MNOSHA Awards $500,000 in Patient-Handling Grants
Sixty-seven health care facilities statewide have been awarded grants by the Minnesota's Department of Labor and Industry awarded $500,000 in patient-handling grants to 67 health facilities across the state on Jan .15, with the employers adding a total of $351,938 in matching funds. MNOSHA's Workplace Safety Consultation unit provided them to help these care facilities buy equipment allowing employees to lift or move physically challenged patients safely and provide training on its use.
Most of the grants are for about $7,700, with the smallest -- $4,008.15 -- being matched 100 percent by its recipient. The department's list of recipients (www.doli.state.mn.us/pdf/sph_approv_grants.pdf) shows they are acquiring ceiling lift systems, powered stand up lifts, slide/repositioning sheets and systems, transfer boards, slings, and track systems. The grants will help these hospitals, outpatient surgical centers, and nursing homes comply with new state patient-handling regulations that will take effect July 1. "Without a doubt, Minnesota's care providers take good care of our loved ones who are in great physical need," said DLI Commissioner Steve Sviggum. "Our department's research shows health-care-based careers experience a fairly high portion of our state's workers' compensation injuries and claims, so this grant is intended to help care providers with the needed training and specialized lift equipment to help keep them safe."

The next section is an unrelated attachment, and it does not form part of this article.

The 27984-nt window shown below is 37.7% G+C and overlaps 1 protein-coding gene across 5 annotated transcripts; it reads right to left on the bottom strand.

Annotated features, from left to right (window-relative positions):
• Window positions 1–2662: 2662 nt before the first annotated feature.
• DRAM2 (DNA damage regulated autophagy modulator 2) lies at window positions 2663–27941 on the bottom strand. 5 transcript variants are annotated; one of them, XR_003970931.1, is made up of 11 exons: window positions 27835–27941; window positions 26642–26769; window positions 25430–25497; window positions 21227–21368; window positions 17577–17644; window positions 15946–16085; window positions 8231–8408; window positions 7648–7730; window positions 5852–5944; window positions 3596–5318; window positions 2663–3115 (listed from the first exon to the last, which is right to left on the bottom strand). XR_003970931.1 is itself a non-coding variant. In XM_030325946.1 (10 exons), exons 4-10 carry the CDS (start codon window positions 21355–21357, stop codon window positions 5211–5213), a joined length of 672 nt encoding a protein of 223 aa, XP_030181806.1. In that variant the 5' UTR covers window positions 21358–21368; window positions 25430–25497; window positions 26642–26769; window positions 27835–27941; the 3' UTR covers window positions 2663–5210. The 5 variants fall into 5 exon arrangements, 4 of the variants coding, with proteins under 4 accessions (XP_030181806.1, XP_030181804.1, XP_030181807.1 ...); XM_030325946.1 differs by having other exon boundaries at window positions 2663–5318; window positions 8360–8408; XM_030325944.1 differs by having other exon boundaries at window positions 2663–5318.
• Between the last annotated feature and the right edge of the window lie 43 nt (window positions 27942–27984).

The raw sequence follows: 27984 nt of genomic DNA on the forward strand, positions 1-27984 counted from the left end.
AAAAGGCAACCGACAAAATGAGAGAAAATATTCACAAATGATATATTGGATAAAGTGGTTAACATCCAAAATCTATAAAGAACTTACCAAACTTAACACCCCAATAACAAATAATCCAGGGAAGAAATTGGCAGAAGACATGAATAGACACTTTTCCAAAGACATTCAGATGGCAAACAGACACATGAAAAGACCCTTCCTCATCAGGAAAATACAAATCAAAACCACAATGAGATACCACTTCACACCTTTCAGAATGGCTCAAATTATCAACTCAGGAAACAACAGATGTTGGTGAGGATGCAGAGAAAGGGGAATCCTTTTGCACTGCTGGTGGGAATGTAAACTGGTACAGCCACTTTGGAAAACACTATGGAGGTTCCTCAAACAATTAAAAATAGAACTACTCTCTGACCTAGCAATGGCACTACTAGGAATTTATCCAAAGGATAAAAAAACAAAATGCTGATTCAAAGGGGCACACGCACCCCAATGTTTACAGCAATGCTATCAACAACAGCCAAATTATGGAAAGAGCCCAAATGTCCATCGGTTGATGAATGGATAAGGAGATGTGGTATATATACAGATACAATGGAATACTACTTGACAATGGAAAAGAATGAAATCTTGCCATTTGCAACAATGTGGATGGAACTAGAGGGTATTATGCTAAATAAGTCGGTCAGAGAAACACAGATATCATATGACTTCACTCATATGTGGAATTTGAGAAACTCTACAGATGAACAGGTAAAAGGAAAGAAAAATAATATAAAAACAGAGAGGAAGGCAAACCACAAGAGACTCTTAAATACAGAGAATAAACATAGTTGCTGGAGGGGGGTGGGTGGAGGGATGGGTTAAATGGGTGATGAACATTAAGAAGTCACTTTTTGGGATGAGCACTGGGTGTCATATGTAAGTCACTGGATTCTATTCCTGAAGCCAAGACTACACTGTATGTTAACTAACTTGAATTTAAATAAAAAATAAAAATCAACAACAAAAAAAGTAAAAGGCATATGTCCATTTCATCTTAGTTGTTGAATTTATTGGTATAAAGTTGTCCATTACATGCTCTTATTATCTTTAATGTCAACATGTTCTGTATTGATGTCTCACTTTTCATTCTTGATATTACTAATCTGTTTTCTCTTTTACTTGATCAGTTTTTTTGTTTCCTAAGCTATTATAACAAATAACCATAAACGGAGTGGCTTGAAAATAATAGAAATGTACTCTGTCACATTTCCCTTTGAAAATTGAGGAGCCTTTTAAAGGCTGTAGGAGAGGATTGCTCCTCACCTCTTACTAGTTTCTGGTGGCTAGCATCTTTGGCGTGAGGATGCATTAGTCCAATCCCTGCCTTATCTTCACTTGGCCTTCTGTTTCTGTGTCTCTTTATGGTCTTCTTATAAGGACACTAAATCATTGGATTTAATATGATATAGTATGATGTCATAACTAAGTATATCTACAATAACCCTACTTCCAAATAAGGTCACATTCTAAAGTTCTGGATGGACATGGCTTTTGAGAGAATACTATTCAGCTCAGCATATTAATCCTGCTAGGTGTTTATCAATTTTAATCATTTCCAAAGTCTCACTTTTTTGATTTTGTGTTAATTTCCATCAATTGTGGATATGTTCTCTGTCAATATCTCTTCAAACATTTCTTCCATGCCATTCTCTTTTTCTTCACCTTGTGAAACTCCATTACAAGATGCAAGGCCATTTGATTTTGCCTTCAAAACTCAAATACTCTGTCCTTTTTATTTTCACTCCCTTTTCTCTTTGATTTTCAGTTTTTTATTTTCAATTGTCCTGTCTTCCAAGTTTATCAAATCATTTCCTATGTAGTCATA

Signed into law last May, the Safe Patient Handling Act (Minnesota Statutes 182.6551 through 182.6553) requires licensed health care facilities in Minnesota to adopt a written safe-patient-handling policy and establish a safe-patient-handling committee by July 1. The written policy must establish a plan to minimize manual lifting of patients by Jan. 1, 2011, by using patient-handling equipment. The law provided $500,000 for this grant program.
DLI also has posted its "best of the worst" photos on its site, www.doli.state.mn.us. These eight photos show imminent danger work situations voted by MNOSHA's compliance inspectors as the worst of 2005-2006.